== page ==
• Parallel processing is not suitable for high concurrency applications. e.g. NETSDEV
      • No blocking occurs because each parallel process references different data at the same time.
    • Multi-session serial processing via the application
      • Attempt to simulate parallel processing using serial processes. Used instead of SQL tuning?
      • Each session needs data consistent to when execution started. More overhead.
      • Blocking occurs because each session attempts to reference the same data at the same time. Therefore latch contention occurs = more overhead = more CPU utilisation.
      • Regarded as not best practice but acceptable for one-off and incidental processing.
  • 21. Processing
    • Myth: High CPU utilisation always means lots of real work is being performed.
      • Fact - Maybe, but more likely high CPU indicates high overhead due to spinning on a latch.
      • Fact - Latch spinning results due to contention between sessions for the same block from an object. e.g. index root node.
  • 22. Data migrations
    • Distributed database links:
      • Smaller the data size the better (but without metadata).
      • Can’t make the data consistent to the time required (unless read-only).
        • e.g. To obtain all the data at midday, start the migration before this time, but the consistency is from the start time.
  • 23. Data migrations
    • Distributed database links:
      • Smaller the data size the better (but without metadata).
      • Can’t make the data consistent to the time required (unless read-only).
        • e.g. To obtain all the data at midday, start the migration before this time, but the consistency is from the start time.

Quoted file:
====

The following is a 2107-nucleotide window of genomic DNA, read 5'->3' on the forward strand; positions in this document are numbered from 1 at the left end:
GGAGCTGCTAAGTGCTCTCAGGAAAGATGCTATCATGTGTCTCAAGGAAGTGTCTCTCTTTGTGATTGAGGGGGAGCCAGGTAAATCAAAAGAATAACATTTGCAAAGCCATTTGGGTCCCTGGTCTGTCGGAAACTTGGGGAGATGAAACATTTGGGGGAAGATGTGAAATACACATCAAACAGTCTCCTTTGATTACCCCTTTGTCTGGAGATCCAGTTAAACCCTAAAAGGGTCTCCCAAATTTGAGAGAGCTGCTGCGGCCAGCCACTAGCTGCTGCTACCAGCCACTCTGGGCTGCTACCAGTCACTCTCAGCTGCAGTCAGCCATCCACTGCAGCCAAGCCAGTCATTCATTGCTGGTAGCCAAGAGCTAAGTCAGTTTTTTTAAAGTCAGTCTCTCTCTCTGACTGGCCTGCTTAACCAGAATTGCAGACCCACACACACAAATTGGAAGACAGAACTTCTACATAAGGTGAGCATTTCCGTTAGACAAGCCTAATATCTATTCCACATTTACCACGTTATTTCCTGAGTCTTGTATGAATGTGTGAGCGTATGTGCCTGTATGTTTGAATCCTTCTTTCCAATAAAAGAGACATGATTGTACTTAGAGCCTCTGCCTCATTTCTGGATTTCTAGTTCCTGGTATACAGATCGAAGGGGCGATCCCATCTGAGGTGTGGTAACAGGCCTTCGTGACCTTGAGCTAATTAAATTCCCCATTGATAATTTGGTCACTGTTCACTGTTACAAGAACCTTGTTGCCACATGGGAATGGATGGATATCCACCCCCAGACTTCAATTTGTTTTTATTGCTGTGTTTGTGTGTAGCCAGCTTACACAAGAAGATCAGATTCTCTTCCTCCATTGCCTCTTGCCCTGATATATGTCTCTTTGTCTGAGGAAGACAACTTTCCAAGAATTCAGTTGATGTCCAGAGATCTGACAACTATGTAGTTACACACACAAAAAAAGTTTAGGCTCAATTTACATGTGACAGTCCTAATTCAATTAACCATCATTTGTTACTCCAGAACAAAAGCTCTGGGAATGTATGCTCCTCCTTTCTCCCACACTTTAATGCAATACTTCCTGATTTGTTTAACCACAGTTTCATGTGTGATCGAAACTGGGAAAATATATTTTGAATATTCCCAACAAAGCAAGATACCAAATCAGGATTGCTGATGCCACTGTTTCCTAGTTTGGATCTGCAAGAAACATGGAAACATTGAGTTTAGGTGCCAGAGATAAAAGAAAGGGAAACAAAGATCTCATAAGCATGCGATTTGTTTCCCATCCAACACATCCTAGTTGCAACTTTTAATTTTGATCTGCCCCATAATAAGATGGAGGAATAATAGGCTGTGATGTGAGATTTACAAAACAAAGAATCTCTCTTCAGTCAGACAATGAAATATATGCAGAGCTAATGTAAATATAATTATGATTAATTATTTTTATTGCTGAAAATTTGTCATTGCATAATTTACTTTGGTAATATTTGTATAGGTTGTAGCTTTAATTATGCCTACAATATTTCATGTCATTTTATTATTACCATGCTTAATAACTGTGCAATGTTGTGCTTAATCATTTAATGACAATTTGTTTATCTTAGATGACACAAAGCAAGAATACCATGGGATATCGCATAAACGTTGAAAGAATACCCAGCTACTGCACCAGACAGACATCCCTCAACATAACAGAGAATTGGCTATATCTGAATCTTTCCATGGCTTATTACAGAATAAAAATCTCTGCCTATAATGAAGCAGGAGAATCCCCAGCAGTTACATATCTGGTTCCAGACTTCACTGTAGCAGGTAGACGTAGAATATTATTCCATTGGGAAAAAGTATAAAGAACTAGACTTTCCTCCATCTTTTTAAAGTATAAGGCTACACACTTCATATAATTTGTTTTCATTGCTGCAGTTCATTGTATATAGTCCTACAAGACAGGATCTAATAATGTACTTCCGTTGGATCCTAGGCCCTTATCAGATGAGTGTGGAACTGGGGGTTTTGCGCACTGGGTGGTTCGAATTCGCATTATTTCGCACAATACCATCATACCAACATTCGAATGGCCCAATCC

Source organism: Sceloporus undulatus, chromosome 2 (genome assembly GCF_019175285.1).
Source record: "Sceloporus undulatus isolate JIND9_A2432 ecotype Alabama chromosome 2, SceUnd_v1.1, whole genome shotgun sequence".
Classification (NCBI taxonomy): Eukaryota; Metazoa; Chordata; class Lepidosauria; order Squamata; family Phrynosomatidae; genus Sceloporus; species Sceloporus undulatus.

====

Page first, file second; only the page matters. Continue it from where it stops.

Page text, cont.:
• Export and import utilities:
      • Smaller the data size the better (with or without metadata).
      • Can’t make the data consistent to the time required (unless read-only).
  • 24. Data migrations
    • Distributed database links:
      • Smaller the data size the better (but without metadata).
      • Can’t make the data consistent to the time required (unless read-only).
        • e.g. To obtain all the data at midday, start the migration before this time, but the consistency is from the start time.
    • Export and import utilities:
      • Smaller the data size the better (with or without metadata).
      • Can’t make the data consistent to the time required (unless read-only).
    • RMAN duplicates:
      • Small or large data sizes with metadata.
      • Data consistent from a desired time – doesn’t need to be read-only. e.g. month-end snapshot.
        • Example
        • All the data may be required at mid-day today, but could be consistent from mid-day, yesterday, or last week. The production data is still available for reading and writing.
  • 25. Use column constraints. e.g. primary key, foreign key, not null, etc. Statistics are not the “silver bullet” for all performance problems. Prefer to process jobs serially for the same table. Consult the DBAs Summary:
  • 26. Analytic functions? Partitions and pruning? More fundamental SQL tuning? More subqueries? Using export & import utilities? Target a smaller audience? Currently accepting requests Possible topics for future forums: